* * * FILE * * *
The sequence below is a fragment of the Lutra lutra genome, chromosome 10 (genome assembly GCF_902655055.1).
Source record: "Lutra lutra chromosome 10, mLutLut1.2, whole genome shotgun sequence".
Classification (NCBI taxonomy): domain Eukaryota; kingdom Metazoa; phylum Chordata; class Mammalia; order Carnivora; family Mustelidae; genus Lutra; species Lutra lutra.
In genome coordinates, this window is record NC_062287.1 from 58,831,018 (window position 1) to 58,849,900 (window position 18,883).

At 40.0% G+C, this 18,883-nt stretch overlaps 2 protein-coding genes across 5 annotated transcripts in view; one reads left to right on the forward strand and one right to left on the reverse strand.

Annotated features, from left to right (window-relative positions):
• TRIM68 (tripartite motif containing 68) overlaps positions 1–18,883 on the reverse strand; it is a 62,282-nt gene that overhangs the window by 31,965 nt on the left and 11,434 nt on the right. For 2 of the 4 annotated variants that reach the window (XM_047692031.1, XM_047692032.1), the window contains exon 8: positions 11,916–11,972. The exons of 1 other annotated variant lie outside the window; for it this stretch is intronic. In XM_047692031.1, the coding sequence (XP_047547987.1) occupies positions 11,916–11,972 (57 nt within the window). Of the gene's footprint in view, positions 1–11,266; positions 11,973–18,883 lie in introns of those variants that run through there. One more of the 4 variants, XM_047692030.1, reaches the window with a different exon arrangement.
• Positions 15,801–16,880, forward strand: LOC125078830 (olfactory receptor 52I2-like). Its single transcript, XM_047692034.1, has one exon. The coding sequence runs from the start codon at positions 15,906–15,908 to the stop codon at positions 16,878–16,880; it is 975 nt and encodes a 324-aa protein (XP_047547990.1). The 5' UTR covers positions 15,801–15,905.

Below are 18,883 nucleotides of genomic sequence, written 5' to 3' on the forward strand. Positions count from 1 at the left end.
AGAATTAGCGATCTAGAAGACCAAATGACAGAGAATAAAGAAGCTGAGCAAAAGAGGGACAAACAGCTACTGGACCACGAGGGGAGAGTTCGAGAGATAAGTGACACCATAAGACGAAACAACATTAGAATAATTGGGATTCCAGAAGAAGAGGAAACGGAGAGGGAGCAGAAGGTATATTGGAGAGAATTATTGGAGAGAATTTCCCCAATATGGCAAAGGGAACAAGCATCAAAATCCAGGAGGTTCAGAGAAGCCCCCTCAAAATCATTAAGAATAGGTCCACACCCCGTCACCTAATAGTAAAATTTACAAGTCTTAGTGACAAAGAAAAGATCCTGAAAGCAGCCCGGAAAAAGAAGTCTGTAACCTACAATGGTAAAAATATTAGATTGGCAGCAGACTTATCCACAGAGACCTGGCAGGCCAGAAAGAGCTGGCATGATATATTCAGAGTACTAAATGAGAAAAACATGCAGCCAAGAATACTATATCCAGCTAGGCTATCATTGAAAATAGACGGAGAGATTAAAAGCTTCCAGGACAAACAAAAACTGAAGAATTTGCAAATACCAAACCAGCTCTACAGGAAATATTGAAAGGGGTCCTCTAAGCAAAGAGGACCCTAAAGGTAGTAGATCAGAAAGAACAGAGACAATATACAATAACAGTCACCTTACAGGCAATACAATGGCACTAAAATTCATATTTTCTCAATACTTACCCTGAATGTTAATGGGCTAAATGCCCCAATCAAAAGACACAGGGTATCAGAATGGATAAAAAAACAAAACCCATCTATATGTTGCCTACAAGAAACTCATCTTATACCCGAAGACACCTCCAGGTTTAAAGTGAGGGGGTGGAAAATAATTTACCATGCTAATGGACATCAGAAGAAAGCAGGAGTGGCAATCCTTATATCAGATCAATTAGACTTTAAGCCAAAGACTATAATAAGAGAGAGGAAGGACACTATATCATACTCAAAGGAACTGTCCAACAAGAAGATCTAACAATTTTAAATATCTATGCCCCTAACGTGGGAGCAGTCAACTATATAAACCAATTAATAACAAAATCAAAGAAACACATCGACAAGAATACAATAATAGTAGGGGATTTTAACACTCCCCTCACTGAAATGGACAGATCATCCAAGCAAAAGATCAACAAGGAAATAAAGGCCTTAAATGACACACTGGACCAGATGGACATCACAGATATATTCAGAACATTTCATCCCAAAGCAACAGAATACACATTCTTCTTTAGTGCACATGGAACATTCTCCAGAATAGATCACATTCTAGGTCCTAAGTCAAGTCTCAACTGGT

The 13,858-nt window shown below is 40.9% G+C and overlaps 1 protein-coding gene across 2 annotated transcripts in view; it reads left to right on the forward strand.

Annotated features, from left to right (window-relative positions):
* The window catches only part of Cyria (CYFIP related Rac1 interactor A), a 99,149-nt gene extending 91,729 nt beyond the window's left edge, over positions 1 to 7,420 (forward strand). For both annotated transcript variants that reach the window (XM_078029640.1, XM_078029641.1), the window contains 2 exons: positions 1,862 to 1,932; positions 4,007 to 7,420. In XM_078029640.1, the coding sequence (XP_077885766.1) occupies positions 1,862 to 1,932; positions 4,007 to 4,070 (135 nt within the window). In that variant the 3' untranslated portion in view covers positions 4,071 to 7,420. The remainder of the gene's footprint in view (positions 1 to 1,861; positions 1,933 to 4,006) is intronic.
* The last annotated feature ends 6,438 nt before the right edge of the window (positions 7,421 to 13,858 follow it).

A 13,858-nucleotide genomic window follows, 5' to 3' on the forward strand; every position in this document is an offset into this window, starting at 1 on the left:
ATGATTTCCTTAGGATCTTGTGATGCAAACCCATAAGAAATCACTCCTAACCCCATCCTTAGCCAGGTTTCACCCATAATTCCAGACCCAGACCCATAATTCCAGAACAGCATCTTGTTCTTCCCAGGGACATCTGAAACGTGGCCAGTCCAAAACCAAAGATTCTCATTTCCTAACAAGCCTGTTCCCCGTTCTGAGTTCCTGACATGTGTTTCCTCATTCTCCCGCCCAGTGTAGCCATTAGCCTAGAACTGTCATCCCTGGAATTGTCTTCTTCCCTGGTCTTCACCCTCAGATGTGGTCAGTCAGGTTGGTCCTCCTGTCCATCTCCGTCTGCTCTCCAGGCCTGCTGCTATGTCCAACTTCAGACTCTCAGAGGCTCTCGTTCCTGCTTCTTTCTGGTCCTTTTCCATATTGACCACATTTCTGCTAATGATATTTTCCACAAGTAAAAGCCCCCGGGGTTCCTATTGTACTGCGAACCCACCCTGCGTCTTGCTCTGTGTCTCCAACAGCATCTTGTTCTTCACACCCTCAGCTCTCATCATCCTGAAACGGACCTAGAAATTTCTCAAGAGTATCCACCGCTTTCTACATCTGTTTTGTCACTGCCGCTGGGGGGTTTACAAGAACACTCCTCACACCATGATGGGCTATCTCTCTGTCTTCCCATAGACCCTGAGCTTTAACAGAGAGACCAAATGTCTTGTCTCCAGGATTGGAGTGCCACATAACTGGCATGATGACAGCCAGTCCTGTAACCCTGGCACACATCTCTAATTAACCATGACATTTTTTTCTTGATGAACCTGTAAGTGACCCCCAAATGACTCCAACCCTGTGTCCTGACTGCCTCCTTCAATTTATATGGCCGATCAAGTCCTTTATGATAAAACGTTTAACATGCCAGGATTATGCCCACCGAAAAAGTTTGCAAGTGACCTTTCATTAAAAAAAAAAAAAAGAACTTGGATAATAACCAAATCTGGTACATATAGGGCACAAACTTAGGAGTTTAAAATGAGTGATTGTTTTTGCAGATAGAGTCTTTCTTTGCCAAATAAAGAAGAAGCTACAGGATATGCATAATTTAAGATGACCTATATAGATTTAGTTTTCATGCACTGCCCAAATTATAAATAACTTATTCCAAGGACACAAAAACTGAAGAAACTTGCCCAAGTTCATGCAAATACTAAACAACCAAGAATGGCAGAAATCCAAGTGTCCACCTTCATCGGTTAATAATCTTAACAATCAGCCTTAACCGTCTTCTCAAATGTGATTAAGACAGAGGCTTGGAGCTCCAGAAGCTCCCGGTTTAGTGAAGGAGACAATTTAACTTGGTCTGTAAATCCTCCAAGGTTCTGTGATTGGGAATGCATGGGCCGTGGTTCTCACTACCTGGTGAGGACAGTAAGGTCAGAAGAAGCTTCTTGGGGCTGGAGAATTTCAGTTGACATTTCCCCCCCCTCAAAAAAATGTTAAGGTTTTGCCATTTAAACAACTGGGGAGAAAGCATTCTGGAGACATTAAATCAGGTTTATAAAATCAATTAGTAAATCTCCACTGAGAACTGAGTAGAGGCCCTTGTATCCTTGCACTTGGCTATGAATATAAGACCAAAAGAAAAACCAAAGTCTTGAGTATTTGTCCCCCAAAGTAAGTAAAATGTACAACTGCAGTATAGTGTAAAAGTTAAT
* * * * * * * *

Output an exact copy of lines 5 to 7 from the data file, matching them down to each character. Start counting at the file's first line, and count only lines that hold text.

At 40.0% G+C, this 18,883-nt stretch overlaps 2 protein-coding genes across 5 annotated transcripts in view; one reads left to right on the forward strand and one right to left on the reverse strand.

Annotated features, from left to right (window-relative positions):
• TRIM68 (tripartite motif containing 68) overlaps positions 1–18,883 on the reverse strand; it is a 62,282-nt gene that overhangs the window by 31,965 nt on the left and 11,434 nt on the right. For 2 of the 4 annotated variants that reach the window (XM_047692031.1, XM_047692032.1), the window contains exon 8: positions 11,916–11,972. The exons of 1 other annotated variant lie outside the window; for it this stretch is intronic. In XM_047692031.1, the coding sequence (XP_047547987.1) occupies positions 11,916–11,972 (57 nt within the window). Of the gene's footprint in view, positions 1–11,266; positions 11,973–18,883 lie in introns of those variants that run through there. One more of the 4 variants, XM_047692030.1, reaches the window with a different exon arrangement.